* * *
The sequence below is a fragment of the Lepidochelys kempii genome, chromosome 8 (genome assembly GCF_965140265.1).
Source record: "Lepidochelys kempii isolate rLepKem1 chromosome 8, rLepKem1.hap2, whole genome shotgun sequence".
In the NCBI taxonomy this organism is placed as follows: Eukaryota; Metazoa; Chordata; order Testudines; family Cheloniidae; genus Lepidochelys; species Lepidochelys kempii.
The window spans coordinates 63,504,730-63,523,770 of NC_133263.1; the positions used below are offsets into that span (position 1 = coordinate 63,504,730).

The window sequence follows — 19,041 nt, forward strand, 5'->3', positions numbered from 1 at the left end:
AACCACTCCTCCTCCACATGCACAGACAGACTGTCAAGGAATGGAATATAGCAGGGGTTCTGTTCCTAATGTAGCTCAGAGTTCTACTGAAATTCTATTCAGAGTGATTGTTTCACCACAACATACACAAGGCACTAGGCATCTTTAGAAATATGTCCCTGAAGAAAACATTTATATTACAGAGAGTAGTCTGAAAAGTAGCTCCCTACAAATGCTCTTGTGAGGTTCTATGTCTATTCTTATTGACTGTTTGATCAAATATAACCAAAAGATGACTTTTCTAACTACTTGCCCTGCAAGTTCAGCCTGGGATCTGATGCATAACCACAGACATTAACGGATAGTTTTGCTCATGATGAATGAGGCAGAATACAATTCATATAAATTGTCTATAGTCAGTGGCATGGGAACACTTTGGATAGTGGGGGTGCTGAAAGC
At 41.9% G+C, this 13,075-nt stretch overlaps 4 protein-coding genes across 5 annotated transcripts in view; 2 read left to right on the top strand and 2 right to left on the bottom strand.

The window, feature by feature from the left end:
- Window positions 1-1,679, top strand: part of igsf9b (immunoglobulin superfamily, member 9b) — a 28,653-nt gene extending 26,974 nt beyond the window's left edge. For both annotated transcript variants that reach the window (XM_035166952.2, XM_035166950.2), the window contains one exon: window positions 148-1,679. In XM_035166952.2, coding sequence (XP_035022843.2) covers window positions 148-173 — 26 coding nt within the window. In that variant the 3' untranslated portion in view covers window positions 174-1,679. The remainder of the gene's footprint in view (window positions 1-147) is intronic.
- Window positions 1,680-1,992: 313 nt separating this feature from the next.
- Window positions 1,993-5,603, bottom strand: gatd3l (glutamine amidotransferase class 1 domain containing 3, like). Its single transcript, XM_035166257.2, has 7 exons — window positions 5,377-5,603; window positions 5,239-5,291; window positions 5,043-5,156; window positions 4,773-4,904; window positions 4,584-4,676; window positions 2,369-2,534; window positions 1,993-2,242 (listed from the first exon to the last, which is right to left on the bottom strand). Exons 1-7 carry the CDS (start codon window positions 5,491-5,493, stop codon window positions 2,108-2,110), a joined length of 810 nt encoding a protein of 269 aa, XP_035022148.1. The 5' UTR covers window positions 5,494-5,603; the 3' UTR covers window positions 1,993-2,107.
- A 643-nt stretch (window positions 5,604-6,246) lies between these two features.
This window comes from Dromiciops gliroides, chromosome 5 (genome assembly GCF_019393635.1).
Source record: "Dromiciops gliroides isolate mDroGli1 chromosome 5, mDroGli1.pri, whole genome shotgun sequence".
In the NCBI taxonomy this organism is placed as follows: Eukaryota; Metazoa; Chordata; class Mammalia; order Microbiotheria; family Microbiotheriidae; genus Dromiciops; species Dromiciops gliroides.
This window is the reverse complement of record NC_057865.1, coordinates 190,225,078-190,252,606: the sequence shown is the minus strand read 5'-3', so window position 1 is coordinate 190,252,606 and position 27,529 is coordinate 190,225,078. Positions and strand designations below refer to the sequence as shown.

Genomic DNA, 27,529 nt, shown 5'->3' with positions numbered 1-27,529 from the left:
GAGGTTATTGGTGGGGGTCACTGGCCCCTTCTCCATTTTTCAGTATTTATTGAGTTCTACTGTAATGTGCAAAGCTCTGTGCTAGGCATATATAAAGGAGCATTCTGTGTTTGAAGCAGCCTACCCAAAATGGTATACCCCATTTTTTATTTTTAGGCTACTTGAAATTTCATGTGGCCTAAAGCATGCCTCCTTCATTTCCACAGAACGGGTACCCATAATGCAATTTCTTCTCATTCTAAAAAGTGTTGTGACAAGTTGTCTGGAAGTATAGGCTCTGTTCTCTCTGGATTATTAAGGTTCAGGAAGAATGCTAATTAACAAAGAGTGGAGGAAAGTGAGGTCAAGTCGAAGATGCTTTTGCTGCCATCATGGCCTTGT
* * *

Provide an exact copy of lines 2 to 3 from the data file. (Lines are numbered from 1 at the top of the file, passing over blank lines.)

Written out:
Source record: "Lepidochelys kempii isolate rLepKem1 chromosome 8, rLepKem1.hap2, whole genome shotgun sequence".
In the NCBI taxonomy this organism is placed as follows: Eukaryota; Metazoa; Chordata; order Testudines; family Cheloniidae; genus Lepidochelys; species Lepidochelys kempii.